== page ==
The Future Is Now: Computer-based music series continues October 1

The New Jersey Digital Audio Concert (NJDAC) series, featuring performances of original, computer-based music presented by Rutgers students, faculty, and guest artists, is set for Sunday, October 1, 2017, at 7:30 p.m. in Mortensen Hall’s Shindell Choral Hall. The concert is free and open to the public; no tickets are required.

This year’s guest artist is composer, percussionist, and technologist Dr. Adam Vidiksis, assistant professor of music technology and composition at Temple University and a performance and composition faculty at the SPLICE Institute, a program that allows performers and composers to explore and create music for instruments and electronics.Vidiksiswill perform works for percussion and computer by Anne Neikirk, Mason Gross School of the Arts faculty Steven Kemper, and himself.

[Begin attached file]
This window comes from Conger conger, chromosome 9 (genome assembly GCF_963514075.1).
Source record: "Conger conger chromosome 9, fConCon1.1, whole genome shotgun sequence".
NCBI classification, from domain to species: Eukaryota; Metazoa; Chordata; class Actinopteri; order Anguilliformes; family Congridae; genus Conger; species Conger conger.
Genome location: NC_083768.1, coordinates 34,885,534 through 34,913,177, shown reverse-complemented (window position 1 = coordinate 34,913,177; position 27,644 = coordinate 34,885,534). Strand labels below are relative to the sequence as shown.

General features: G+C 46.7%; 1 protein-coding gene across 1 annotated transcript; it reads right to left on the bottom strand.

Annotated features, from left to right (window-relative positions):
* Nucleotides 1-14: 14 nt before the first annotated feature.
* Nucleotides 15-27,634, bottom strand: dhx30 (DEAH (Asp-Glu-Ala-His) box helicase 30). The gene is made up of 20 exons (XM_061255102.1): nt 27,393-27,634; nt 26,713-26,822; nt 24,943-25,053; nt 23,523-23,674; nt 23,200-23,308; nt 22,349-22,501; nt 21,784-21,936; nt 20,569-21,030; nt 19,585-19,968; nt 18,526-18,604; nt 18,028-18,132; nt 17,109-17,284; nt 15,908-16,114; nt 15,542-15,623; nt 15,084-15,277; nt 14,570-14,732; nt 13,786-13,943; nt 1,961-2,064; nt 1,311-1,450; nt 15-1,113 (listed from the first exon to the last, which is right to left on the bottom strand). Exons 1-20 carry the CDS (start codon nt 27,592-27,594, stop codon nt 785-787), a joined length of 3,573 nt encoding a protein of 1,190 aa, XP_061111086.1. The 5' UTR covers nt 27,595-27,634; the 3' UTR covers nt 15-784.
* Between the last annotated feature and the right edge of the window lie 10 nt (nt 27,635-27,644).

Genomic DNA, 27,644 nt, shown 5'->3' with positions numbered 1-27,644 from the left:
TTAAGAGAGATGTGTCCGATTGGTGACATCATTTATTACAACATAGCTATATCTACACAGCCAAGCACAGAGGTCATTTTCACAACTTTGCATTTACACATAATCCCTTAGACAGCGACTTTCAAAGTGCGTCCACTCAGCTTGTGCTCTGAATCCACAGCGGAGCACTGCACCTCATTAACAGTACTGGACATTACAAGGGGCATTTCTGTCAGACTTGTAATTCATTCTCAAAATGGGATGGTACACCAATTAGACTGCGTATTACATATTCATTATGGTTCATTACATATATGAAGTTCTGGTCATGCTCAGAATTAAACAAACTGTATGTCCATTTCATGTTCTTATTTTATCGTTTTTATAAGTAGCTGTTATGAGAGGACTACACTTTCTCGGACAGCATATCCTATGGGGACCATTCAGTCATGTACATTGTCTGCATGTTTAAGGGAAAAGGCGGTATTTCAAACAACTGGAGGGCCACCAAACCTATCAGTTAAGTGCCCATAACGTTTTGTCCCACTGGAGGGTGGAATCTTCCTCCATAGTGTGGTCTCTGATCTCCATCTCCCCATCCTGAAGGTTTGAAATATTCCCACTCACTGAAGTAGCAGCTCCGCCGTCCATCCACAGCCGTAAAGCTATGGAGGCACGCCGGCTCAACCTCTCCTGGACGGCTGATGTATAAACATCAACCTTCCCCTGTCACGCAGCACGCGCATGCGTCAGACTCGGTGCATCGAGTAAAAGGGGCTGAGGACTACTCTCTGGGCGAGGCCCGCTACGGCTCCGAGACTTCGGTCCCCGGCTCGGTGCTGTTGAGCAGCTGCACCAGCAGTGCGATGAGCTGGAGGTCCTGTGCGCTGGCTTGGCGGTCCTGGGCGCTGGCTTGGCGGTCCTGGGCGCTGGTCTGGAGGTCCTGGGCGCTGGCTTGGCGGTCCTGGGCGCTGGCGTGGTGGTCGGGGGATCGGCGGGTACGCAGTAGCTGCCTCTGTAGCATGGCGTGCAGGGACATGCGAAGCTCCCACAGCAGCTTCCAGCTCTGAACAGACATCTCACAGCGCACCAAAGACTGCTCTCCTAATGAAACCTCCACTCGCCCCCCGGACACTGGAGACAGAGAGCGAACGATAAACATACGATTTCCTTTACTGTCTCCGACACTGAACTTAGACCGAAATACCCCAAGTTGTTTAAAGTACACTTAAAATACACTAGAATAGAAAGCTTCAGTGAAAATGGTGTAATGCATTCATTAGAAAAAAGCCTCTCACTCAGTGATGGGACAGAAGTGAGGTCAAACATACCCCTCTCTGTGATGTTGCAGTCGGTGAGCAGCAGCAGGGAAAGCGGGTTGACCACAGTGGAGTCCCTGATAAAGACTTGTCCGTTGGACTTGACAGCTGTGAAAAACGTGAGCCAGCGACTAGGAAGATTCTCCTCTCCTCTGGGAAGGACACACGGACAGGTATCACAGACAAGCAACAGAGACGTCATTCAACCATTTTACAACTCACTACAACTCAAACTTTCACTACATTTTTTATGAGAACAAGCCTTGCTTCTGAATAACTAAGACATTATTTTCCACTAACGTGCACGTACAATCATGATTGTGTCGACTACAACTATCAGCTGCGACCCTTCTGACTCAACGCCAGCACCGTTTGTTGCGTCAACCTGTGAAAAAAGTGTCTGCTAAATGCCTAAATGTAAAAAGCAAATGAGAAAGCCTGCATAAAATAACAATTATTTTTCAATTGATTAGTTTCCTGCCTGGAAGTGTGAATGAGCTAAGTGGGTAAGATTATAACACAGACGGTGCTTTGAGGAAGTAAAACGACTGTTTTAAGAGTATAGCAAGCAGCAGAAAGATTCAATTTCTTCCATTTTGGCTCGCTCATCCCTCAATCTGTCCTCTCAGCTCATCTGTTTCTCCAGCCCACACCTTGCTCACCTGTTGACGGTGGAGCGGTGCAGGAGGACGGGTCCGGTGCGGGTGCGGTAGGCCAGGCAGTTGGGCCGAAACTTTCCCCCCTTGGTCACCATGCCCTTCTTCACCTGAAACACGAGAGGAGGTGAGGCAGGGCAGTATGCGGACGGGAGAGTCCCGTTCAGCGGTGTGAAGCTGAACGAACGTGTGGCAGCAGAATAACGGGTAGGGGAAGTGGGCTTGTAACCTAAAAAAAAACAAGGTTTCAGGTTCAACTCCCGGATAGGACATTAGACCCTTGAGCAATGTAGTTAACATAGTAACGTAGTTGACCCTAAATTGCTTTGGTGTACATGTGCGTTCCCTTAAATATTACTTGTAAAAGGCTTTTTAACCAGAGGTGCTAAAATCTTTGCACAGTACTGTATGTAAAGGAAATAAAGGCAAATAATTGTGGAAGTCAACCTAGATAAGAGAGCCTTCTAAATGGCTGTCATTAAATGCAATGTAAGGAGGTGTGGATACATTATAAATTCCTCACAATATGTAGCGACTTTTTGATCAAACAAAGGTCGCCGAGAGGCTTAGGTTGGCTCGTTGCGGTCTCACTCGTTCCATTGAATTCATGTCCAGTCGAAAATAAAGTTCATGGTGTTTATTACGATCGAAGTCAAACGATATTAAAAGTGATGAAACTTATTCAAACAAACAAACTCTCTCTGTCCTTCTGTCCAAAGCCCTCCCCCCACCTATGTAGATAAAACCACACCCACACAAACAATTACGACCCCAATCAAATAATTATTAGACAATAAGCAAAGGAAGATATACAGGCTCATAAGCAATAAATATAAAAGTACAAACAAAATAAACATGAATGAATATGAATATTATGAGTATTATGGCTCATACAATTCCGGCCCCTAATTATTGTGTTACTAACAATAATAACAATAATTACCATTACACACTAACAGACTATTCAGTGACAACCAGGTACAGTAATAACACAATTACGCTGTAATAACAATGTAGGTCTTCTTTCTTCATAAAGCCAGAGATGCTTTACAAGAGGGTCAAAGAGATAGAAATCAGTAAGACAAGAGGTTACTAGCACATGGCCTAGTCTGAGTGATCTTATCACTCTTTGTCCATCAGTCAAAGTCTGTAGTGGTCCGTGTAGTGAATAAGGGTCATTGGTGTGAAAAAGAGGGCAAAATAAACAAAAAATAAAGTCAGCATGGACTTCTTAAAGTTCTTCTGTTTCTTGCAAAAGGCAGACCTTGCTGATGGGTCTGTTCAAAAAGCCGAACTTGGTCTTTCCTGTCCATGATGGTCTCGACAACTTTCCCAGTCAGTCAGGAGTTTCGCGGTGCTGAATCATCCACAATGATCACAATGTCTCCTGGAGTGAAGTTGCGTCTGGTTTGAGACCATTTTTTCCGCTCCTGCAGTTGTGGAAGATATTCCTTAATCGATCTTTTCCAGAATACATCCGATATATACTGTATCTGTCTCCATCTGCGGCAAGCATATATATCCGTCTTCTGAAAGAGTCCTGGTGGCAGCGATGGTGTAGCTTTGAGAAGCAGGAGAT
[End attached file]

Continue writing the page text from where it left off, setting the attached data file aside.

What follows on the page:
Kemper, who is organizing the concert, says he hopes that audience members will expand their conception and experience of music.

“I’m excited about the possibilities of live performances featuring music technology, especially the interactions between human performers and computer-generated sound,” he says. “People listen to music generated by computers at home and on their devices, but they don’t often observe live performers working with the sonic possibilities of computers.”

NJDAC also will feature music for prepared piano and electronic sound, flute and computer, interactive electronics, and computer-generated music for loudspeakers. Ten undergraduate and graduate Rutgers-affiliated composers and performers are involved, as well as Rutgers faculty members Aurie Hsu (Oberlin Conservatory/Rutgers Arts Online), Scott Ordway (Mason Gross School of the Arts), and Mark Zaki (Fine Arts, Rutgers-Camden).

NJDAC is presented by Music Technology at Mason Gross (MTMG). More information is available by emailing

Photo by Keith Muccilli
Posted September 2017